Quality of care in the United States and elsewhere consistently fails to meet established standards. These failures subject patients to premature death and needless suffering. Yet, unlike the experience with other threats to life (tire failures or airplane rudders), public and private policymakers have been unable to maintain sufficient interest in identifying and solving problems with quality to change the way in which care is delivered. The authors discuss why it is hard to keep quality on the policy agenda and suggest short-term steps that are necessary if quality is to improve here and in the rest of the world.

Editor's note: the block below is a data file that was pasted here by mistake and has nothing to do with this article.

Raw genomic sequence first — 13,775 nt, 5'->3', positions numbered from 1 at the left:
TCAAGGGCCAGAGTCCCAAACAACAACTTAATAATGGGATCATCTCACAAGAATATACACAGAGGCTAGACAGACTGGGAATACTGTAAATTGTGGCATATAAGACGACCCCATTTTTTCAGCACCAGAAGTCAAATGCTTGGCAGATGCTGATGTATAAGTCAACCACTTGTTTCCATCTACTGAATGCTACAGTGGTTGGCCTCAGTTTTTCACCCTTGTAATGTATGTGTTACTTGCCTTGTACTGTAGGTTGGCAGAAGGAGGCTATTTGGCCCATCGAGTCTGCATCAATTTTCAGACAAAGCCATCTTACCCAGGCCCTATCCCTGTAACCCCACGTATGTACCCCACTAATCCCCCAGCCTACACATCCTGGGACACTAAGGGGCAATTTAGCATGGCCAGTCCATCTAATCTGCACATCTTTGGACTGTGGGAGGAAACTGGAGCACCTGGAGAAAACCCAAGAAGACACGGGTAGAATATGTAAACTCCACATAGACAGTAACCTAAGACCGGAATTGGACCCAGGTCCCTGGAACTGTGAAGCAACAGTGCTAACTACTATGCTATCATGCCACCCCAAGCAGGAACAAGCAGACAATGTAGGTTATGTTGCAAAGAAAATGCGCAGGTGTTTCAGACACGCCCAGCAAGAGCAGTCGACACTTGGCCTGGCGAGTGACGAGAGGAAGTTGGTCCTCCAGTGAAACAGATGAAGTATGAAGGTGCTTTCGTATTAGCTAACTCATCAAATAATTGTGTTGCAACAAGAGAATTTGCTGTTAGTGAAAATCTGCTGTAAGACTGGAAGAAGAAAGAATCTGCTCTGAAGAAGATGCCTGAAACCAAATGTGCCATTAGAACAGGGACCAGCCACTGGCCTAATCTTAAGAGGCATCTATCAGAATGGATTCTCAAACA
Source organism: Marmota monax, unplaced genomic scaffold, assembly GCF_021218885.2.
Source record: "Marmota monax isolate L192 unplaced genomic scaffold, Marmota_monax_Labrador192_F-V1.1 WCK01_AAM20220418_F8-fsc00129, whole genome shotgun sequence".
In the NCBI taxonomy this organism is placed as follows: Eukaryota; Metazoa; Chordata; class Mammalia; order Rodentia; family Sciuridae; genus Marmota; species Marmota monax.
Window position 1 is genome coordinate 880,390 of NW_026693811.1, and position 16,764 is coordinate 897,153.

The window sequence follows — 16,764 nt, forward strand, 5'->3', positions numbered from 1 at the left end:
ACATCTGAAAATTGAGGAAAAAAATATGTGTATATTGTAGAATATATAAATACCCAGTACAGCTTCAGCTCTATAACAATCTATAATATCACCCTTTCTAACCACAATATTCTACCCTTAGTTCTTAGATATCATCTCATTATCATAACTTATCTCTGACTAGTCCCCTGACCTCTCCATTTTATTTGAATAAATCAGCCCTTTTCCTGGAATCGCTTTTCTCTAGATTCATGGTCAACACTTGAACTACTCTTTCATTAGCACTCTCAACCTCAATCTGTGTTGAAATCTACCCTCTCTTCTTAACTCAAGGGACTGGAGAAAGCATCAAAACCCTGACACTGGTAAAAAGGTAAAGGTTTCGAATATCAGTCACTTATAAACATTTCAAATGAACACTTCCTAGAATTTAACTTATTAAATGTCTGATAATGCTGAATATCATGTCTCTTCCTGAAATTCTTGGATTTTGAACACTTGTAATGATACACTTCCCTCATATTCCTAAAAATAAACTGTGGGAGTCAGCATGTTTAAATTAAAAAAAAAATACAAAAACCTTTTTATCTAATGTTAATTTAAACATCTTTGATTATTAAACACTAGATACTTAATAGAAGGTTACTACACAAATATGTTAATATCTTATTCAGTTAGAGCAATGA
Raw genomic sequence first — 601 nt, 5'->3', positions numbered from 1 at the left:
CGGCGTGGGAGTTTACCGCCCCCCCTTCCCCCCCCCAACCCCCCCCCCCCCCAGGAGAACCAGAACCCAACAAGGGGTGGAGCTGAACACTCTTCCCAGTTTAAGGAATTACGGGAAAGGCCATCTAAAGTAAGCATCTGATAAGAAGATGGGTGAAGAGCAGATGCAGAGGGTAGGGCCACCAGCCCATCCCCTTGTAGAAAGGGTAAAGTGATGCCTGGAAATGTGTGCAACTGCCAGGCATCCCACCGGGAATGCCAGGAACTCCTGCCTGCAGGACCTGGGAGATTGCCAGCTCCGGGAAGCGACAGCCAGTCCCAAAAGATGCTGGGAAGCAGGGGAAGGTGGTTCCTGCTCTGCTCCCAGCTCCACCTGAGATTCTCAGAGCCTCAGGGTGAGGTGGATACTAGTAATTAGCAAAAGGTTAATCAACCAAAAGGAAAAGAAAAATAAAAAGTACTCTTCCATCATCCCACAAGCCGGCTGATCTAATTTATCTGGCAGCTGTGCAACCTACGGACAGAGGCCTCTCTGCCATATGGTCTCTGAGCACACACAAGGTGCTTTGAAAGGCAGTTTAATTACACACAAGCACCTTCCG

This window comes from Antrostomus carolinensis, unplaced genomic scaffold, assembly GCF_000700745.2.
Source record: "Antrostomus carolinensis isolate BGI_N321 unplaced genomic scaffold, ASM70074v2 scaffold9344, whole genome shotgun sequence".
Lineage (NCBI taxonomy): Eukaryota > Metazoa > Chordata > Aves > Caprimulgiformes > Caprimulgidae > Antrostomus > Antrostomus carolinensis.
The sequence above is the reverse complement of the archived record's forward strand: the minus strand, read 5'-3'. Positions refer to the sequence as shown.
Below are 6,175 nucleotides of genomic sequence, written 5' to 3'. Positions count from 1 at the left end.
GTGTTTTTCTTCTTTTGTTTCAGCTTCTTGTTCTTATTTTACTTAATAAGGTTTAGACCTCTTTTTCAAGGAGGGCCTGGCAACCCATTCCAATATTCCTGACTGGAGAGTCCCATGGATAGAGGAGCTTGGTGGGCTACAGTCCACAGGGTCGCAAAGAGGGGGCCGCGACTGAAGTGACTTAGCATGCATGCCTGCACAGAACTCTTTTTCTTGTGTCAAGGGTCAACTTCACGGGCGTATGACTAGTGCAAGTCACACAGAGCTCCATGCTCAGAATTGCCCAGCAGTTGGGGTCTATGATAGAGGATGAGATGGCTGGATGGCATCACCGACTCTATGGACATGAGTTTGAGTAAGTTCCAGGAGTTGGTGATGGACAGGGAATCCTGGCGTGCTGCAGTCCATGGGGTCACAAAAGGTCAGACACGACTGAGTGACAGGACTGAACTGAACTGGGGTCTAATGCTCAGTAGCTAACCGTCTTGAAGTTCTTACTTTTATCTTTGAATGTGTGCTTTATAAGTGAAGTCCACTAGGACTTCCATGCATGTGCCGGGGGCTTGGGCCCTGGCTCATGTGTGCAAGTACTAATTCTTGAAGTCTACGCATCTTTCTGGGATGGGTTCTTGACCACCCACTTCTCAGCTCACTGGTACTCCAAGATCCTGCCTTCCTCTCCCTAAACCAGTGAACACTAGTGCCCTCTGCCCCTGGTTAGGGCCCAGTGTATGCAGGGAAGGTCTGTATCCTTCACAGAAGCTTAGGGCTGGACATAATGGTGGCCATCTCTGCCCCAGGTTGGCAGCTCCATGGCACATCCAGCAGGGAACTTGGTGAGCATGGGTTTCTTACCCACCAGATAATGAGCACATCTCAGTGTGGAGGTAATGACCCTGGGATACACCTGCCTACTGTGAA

Originally published in: Health Affairs, v. 20, no. 3, May/June 2001, pp. 82-90.
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